DEFF Research Database (Denmark)

    Hahn, GH; Christensen, KB; Leung, TS


    Coherence between spontaneous fluctuations in arterial blood pressure (ABP) and the cerebral near-infrared spectroscopy signal can detect cerebral autoregulation. Because reliable measurement depends on signals with high signal-to-noise ratio, we hypothesized that coherence is more precisely...... determined when fluctuations in ABP are large rather than small. Therefore, we investigated whether adjusting for variability in ABP (variabilityABP) improves precision. We examined the impact of variabilityABP within the power spectrum in each measurement and between repeated measurements in preterm infants....... We also examined total monitoring time required to discriminate among infants with a simulation study. We studied 22 preterm infants (GAABP within the power spectrum did not improve the precision. However, adjusting...

  18. Application of UV-Raman spectroscopy to the detection of chemical and biological threats (United States)

    Sedlacek, Arthur J., III; Christesen, Steven D.; Chyba, Tom; Ponsardin, Pat


    Brookhaven National Laboratory (BNL), Edgewood Chemical and Biological Center (ECBC) and ITT Industries Advanced Engineering and Sciences Division (AES) have been collaborating on the transitioning and subsequent development of a short-range, non-contact Raman lidar system specifically designed to detect and identify chemical agents on the battlefield. [The instrument, referred to as LISA (Laser Interrogation of Surface Agents), will the subject of an accompanying paper.] As part of this collaboration, BNL has the responsibility for developing a spectral database (library) of surrogates and precursors for use with LISA"s pattern recognition algorithms. In this paper, the authors discuss the phenomenon of UV Raman and resonance-enhanced Raman spectroscopy, the development of an instrument-independent Raman spectral library, and highlight the exploitable characteristics present in the acquired spectral signatures that suggest potential utility in our country"s efforts on Homeland Security.

  19. Laser frequency-offset locking based on the frequency modulation spectroscopy with higher harmonic detection (United States)

    Wang, Anqi; Meng, Zhixin; Feng, Yanying


    We design a fiber electro-optic modulator (FEOM)-based laser frequency-offset locking system using frequency modulation spectroscopy (FMS) with the 3F modulation. The modulation signal and the frequency-offset control signal are simultaneously loaded on the FEOM by a mixer in order to suppress the frequency and power jitter caused by internal modulation on the current or piezoelectric ceramic transducer (PZT). It is expected to accomplish a fast locking, a widely tunable frequency-offset, a sensitive and rapid detection of narrow spectral features with the 3F modulation. The laser frequency fluctuation is limited to +/-1MHz and its overlapping Allan deviation is around 10-12 in twenty minutes, which successfully meets the requirements of the cold atom interferometer.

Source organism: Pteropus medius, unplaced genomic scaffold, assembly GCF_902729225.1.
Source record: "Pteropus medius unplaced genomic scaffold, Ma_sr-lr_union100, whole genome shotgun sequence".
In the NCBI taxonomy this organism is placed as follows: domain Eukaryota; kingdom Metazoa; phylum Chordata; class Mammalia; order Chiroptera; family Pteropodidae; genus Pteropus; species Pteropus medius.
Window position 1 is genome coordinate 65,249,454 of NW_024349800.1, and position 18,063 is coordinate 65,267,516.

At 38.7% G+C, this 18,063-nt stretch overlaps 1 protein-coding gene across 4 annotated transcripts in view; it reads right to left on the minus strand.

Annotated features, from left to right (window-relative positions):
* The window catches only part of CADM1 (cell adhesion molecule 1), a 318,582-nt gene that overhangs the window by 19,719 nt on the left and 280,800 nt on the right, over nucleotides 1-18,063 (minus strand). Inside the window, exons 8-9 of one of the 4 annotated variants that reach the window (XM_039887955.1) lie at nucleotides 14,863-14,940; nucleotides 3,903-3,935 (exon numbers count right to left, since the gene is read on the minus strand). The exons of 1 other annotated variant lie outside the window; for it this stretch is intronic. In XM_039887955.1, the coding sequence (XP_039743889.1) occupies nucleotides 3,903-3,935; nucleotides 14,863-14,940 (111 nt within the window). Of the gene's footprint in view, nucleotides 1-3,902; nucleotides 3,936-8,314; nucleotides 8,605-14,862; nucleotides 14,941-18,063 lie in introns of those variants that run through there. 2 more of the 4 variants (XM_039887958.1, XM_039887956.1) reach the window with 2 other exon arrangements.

20. Second Harmonic Generation Guided Raman Spectroscopy for Sensitive Detection of Polymorph Transitions

    Energy Technology Data Exchange (ETDEWEB)

    Chowdhury, Azhad U.; Ye, Dong Hye; Song, Zhengtian; Zhang, Shijie; Hedderich, Hartmut G.; Mallick, Babita; Thirunahari, Satyanarayana; Ramakrishnan, Srividya; Sengupta, Atanu; Gualtieri, Ellen J.; Bouman, Charles A.; Simpson, Garth J. (Purdue); (IPDO)


    Second harmonic generation (SHG) was integrated with Raman spectroscopy for the analysis of pharmaceutical materials. Particulate formulations of clopidogrel bisulfate were prepared in two crystal forms (Form I and Form II). Image analysis approaches enable automated identification of particles by bright field imaging, followed by classification by SHG. Quantitative SHG microscopy enabled discrimination of crystal form on a per particle basis with 99.95% confidence in a total measurement time of ~10 ms per particle. Complementary measurements by Raman and synchrotron XRD are in excellent agreement with the classifications made by SHG, with measurement times of ~1 min and several seconds per particle, respectively. Coupling these capabilities with at-line monitoring may enable real-time feedback for reaction monitoring during pharmaceutical production to favor the more bioavailable but metastable Form I with limits of detection in the ppm regime.

  1. Detection of cerebral hemorrhage in rabbits by time-difference magnetic inductive phase shift spectroscopy.

    Directory of Open Access Journals (Sweden)

    Wencai Pan